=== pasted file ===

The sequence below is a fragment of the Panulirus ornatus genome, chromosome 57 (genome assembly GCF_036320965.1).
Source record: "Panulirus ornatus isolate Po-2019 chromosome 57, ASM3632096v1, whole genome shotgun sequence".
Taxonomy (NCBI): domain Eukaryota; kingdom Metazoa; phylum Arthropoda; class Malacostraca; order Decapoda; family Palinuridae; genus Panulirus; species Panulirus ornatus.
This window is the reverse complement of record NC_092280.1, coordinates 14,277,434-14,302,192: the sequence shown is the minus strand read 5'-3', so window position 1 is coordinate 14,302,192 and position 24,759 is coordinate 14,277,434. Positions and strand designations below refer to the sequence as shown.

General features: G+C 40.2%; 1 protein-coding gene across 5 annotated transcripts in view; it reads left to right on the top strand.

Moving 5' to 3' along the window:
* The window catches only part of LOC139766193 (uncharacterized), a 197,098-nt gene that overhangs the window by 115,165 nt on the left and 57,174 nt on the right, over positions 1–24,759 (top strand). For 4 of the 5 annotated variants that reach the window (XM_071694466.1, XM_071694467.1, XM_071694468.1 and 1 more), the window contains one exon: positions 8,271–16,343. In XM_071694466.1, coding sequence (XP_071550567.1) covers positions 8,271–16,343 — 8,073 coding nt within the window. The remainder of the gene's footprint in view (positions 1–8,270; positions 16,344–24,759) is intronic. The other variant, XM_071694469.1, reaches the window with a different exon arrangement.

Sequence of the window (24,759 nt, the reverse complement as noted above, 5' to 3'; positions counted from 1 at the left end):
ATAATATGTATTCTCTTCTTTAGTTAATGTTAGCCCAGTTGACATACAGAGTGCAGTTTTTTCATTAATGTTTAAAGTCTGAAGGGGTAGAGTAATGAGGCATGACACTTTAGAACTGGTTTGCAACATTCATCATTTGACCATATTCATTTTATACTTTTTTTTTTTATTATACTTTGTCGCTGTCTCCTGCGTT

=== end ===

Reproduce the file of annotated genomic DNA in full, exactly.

The sequence below is a fragment of the Panulirus ornatus genome, chromosome 57 (genome assembly GCF_036320965.1).
Source record: "Panulirus ornatus isolate Po-2019 chromosome 57, ASM3632096v1, whole genome shotgun sequence".
Taxonomy (NCBI): domain Eukaryota; kingdom Metazoa; phylum Arthropoda; class Malacostraca; order Decapoda; family Palinuridae; genus Panulirus; species Panulirus ornatus.
This window is the reverse complement of record NC_092280.1, coordinates 14,277,434-14,302,192: the sequence shown is the minus strand read 5'-3', so window position 1 is coordinate 14,302,192 and position 24,759 is coordinate 14,277,434. Positions and strand designations below refer to the sequence as shown.

General features: G+C 40.2%; 1 protein-coding gene across 5 annotated transcripts in view; it reads left to right on the top strand.

Moving 5' to 3' along the window:
* The window catches only part of LOC139766193 (uncharacterized), a 197,098-nt gene that overhangs the window by 115,165 nt on the left and 57,174 nt on the right, over positions 1–24,759 (top strand). For 4 of the 5 annotated variants that reach the window (XM_071694466.1, XM_071694467.1, XM_071694468.1 and 1 more), the window contains one exon: positions 8,271–16,343. In XM_071694466.1, coding sequence (XP_071550567.1) covers positions 8,271–16,343 — 8,073 coding nt within the window. The remainder of the gene's footprint in view (positions 1–8,270; positions 16,344–24,759) is intronic. The other variant, XM_071694469.1, reaches the window with a different exon arrangement.

Sequence of the window (24,759 nt, the reverse complement as noted above, 5' to 3'; positions counted from 1 at the left end):
ATAATATGTATTCTCTTCTTTAGTTAATGTTAGCCCAGTTGACATACAGAGTGCAGTTTTTTCATTAATGTTTAAAGTCTGAAGGGGTAGAGTAATGAGGCATGACACTTTAGAACTGGTTTGCAACATTCATCATTTGACCATATTCATTTTATACTTTTTTTTTTTATTATACTTTGTCGCTGTCTCCTGCGTT